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Posts Tagged ‘dickens’

A day that Canadian short story writer Alice Munro wins the Nobel Prize for Literature might be a good day to talk about the power of fiction.

The NY Times took up the subject only last week. I think that reporter Pam Belluck must have been a little psychic. She wrote: “Say you are getting ready for a blind date or a job interview. What should you do? Besides shower and shave, of course, it turns out you should read — but not just anything. Something by Chekhov or Alice Munro will help you navigate new social territory better than a potboiler by Danielle Steel.

“That is the conclusion of a study published [October 3] in the journal Science. It found that after reading literary fiction, as opposed to popular fiction or serious nonfiction, people performed better on tests measuring empathy, social perception and emotional intelligence — skills that come in especially handy when you are trying to read someone’s body language or gauge what they might be thinking.”

Emanuele Castano and David Comer Kidd, researchers in the New School for Social Research’s psychology department. say “the reason is that literary fiction often leaves more to the imagination, encouraging readers to make inferences about characters and be sensitive to emotional nuance and complexity. …

“ ‘It’s a really important result,’ said Nicholas Humphrey, an evolutionary psychologist who has written extensively about human intelligence, and who was not involved in the research. ‘That they would have subjects read for three to five minutes and that they would get these results is astonishing.’ ” More.

My own use of literary fiction is mainly for pleasure, not job interviews. But when things are bleak, Dickens can be the best medicine.

Photo of Charles Dickens from Biography.com

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You have to have light to have shadows. You have to have shadows to see the possibilities of light.

I took one of these shadow photos in early morning and one in late afternoon. When I went for a walk around noon, I carried my camera in case there might be other shadows that interested me. In the end I concluded that shadows on houses interest me more than shadows on sidewalks. Something to do with knowing that lives are lived inside the houses?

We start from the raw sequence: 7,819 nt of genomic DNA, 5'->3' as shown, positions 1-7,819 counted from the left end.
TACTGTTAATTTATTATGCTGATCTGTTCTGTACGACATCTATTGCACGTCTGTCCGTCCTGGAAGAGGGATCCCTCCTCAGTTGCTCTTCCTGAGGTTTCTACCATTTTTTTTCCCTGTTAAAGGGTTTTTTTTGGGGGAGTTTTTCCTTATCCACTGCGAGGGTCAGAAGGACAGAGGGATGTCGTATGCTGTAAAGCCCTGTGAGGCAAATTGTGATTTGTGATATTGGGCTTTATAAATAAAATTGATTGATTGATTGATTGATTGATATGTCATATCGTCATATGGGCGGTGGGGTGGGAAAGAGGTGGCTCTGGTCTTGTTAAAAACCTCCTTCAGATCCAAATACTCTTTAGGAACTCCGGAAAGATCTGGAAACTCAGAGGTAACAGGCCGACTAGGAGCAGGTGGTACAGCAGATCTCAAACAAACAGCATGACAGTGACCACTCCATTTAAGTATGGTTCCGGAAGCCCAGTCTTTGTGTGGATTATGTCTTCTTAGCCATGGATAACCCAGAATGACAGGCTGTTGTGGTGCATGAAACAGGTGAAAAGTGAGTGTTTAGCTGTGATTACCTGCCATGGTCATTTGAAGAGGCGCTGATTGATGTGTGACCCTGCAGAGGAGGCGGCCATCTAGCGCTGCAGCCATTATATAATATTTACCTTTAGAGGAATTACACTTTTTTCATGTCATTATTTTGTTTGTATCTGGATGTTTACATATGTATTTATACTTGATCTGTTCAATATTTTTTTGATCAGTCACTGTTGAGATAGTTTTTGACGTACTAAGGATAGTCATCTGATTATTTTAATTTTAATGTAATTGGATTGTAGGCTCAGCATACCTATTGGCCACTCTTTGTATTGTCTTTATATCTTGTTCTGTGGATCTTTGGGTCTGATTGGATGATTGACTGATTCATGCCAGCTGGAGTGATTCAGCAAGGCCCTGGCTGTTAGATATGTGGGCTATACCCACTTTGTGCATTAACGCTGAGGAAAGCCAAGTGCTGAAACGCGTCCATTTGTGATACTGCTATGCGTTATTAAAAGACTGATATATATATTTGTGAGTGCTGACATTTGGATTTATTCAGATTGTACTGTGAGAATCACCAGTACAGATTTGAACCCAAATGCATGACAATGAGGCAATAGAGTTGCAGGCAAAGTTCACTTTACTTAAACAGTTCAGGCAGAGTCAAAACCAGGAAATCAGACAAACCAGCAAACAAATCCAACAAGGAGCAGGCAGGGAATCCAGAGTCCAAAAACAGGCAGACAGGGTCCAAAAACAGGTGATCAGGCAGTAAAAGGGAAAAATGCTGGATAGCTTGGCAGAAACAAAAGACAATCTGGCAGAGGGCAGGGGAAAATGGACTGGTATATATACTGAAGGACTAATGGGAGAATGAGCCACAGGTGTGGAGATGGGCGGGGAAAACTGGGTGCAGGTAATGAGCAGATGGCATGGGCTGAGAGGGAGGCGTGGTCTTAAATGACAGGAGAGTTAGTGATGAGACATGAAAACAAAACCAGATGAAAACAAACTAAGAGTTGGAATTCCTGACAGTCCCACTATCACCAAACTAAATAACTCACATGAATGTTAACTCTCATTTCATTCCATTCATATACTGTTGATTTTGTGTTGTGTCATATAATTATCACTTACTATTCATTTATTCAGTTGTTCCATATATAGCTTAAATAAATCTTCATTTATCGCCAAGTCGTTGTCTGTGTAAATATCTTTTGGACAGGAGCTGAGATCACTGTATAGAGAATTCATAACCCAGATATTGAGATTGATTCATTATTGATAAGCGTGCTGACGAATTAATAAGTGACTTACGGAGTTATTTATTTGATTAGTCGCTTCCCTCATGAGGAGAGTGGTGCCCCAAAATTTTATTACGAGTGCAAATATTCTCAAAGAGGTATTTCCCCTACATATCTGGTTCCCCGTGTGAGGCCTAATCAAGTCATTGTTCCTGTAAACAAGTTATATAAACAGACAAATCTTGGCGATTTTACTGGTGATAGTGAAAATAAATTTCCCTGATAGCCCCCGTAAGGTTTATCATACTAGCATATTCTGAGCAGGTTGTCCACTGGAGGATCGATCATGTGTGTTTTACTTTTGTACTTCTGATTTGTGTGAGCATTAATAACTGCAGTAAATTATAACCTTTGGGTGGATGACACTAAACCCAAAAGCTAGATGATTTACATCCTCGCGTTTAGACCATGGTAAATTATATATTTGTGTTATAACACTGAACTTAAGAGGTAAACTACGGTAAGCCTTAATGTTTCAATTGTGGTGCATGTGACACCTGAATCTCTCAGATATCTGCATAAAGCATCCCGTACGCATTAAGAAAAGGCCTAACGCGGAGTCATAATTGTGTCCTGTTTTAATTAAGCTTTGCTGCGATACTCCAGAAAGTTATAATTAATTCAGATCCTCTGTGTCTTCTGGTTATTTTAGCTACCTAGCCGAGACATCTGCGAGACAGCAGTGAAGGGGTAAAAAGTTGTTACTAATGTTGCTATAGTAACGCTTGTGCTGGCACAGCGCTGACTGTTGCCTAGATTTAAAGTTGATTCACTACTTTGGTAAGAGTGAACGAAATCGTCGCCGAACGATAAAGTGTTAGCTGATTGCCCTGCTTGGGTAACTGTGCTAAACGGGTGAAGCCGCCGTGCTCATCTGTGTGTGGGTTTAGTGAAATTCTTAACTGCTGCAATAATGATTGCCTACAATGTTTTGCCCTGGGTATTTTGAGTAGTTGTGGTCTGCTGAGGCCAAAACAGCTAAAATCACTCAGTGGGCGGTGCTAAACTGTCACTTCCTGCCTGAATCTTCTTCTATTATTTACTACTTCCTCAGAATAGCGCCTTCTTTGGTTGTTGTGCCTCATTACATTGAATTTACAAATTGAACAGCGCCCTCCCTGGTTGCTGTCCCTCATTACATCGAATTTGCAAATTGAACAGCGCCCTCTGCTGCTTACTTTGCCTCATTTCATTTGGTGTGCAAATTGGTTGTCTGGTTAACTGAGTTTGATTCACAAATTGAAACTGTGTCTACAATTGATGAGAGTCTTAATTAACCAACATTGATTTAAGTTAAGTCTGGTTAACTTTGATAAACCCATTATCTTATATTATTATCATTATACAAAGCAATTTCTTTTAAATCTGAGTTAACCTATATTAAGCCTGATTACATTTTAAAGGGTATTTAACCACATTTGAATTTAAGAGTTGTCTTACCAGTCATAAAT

Probably my favorite Dickens novel is Bleak House. I have read it several times. A recurring motif is light and shadow. I am reminded in particular of the young couple walking through light and shadow, shadow and light. They are to experience much that is good, much that is dark. Some people accuse Dickens of writing plots that are too convoluted and bizarre, but what could be more true to life than that?

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Who wouldn’t love this story? Remember the mime Marcel Marceau? Now try to picture him directing traffic in a crazy intersection.

According to an article in the Canadian Press, by Christopher Toothaker (really his name), “Caracas, Venezuela, is placing over a hundred mimes on its busy streets to admonish reckless drivers and pedestrians. The mimes, dressed in clown-like outfits and wearing white gloves, may frown and gesticulate the command of ‘stop’ to motorcyclists roaring towards crosswalks or wag their fingers at jaywalking pedestrians. Although some reprimanded motorists have predictably hurled insults, mimes have reported that most people have reacted agreeably. Caracas is following the example set by Bogota, Columbia, which has successfully used mimes in a broader effort to increase commuter civility.”

Let’s bring back the Works Progress Administration and employ people as mimes. I can think of lots of intersections that need them, mostly in Boston. (But learning to be a mime is probably not as easy as it seems.)

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With the increase in vehicle crimes
Caracas has turned to some mimes.
They’ve slowed down the speeding,
Which no one was needing,
And inspired these few awkward rhymes.

Your turn. (If you use the French pronunciation, “meem,” that opens a whole other slate of rhyming options.)

P.S. Isn’t there a literary character — probably in Dickens — who keeps “dropping into poetry”?

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